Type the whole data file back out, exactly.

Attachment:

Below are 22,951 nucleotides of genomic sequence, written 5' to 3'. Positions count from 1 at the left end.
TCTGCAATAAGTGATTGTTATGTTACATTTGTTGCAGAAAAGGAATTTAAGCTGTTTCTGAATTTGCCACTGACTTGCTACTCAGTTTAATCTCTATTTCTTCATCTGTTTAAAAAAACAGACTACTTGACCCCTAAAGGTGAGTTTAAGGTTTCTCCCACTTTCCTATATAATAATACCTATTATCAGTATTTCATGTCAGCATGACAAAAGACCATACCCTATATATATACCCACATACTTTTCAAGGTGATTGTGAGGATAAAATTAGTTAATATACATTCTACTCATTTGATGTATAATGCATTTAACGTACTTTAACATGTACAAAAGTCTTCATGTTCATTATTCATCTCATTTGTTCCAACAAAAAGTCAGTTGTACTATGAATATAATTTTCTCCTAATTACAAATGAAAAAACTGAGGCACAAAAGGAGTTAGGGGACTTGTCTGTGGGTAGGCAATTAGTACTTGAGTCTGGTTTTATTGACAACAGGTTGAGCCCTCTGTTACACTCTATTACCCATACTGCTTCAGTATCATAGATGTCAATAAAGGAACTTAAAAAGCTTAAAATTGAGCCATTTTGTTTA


Below are 22,951 nucleotides of genomic sequence, written 5' to 3'. Positions count from 1 at the left end.
TCTGCAATAAGTGATTGTTATGTTACATTTGTTGCAGAAAAGGAATTTAAGCTGTTTCTGAATTTGCCACTGACTTGCTACTCAGTTTAATCTCTATTTCTTCATCTGTTTAAAAAAACAGACTACTTGACCCCTAAAGGTGAGTTTAAGGTTTCTCCCACTTTCCTATATAATAATACCTATTATCAGTATTTCATGTCAGCATGACAAAAGACCATACCCTATATATATACCCACATACTTTTCAAGGTGATTGTGAGGATAAAATTAGTTAATATACATTCTACTCATTTGATGTATAATGCATTTAACGTACTTTAACATGTACAAAAGTCTTCATGTTCATTATTCATCTCATTTGTTCCAACAAAAAGTCAGTTGTACTATGAATATAATTTTCTCCTAATTACAAATGAAAAAACTGAGGCACAAAAGGAGTTAGGGGACTTGTCTGTGGGTAGGCAATTAGTACTTGAGTCTGGTTTTATTGACAACAGGTTGAGCCCTCTGTTACACTCTATTACCCATACTGCTTCAGTATCATAGATGTCAATAAAGGAACTTAAAAAGCTTAAAATTGAGCCATTTTGTTTA